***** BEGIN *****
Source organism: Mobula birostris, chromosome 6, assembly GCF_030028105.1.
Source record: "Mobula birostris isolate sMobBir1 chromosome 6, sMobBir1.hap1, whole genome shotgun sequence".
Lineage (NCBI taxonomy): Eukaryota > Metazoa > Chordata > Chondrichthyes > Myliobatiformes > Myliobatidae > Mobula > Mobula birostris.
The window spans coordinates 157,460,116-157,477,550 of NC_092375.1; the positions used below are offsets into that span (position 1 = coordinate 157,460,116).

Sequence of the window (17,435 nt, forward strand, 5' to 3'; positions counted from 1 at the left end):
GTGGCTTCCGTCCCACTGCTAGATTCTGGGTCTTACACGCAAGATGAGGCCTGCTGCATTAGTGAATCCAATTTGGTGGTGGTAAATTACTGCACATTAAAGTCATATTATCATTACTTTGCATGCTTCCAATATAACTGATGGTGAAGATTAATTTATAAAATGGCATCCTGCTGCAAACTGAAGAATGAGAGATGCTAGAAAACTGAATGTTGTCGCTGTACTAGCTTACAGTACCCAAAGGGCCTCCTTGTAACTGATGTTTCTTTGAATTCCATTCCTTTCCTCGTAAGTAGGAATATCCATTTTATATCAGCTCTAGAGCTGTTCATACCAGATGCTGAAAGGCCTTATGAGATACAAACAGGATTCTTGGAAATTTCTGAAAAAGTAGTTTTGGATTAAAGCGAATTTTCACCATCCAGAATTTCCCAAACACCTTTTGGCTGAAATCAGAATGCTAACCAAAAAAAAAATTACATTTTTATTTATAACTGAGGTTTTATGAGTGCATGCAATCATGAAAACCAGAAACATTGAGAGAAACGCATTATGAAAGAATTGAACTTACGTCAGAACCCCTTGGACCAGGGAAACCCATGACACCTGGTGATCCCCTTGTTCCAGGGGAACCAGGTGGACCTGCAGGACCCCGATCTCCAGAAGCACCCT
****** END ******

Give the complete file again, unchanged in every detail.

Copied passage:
Source organism: Mobula birostris, chromosome 6, assembly GCF_030028105.1.
Source record: "Mobula birostris isolate sMobBir1 chromosome 6, sMobBir1.hap1, whole genome shotgun sequence".
Lineage (NCBI taxonomy): Eukaryota > Metazoa > Chordata > Chondrichthyes > Myliobatiformes > Myliobatidae > Mobula > Mobula birostris.
The window spans coordinates 157,460,116-157,477,550 of NC_092375.1; the positions used below are offsets into that span (position 1 = coordinate 157,460,116).

Sequence of the window (17,435 nt, forward strand, 5' to 3'; positions counted from 1 at the left end):
GTGGCTTCCGTCCCACTGCTAGATTCTGGGTCTTACACGCAAGATGAGGCCTGCTGCATTAGTGAATCCAATTTGGTGGTGGTAAATTACTGCACATTAAAGTCATATTATCATTACTTTGCATGCTTCCAATATAACTGATGGTGAAGATTAATTTATAAAATGGCATCCTGCTGCAAACTGAAGAATGAGAGATGCTAGAAAACTGAATGTTGTCGCTGTACTAGCTTACAGTACCCAAAGGGCCTCCTTGTAACTGATGTTTCTTTGAATTCCATTCCTTTCCTCGTAAGTAGGAATATCCATTTTATATCAGCTCTAGAGCTGTTCATACCAGATGCTGAAAGGCCTTATGAGATACAAACAGGATTCTTGGAAATTTCTGAAAAAGTAGTTTTGGATTAAAGCGAATTTTCACCATCCAGAATTTCCCAAACACCTTTTGGCTGAAATCAGAATGCTAACCAAAAAAAAAATTACATTTTTATTTATAACTGAGGTTTTATGAGTGCATGCAATCATGAAAACCAGAAACATTGAGAGAAACGCATTATGAAAGAATTGAACTTACGTCAGAACCCCTTGGACCAGGGAAACCCATGACACCTGGTGATCCCCTTGTTCCAGGGGAACCAGGTGGACCTGCAGGACCCCGATCTCCAGAAGCACCCT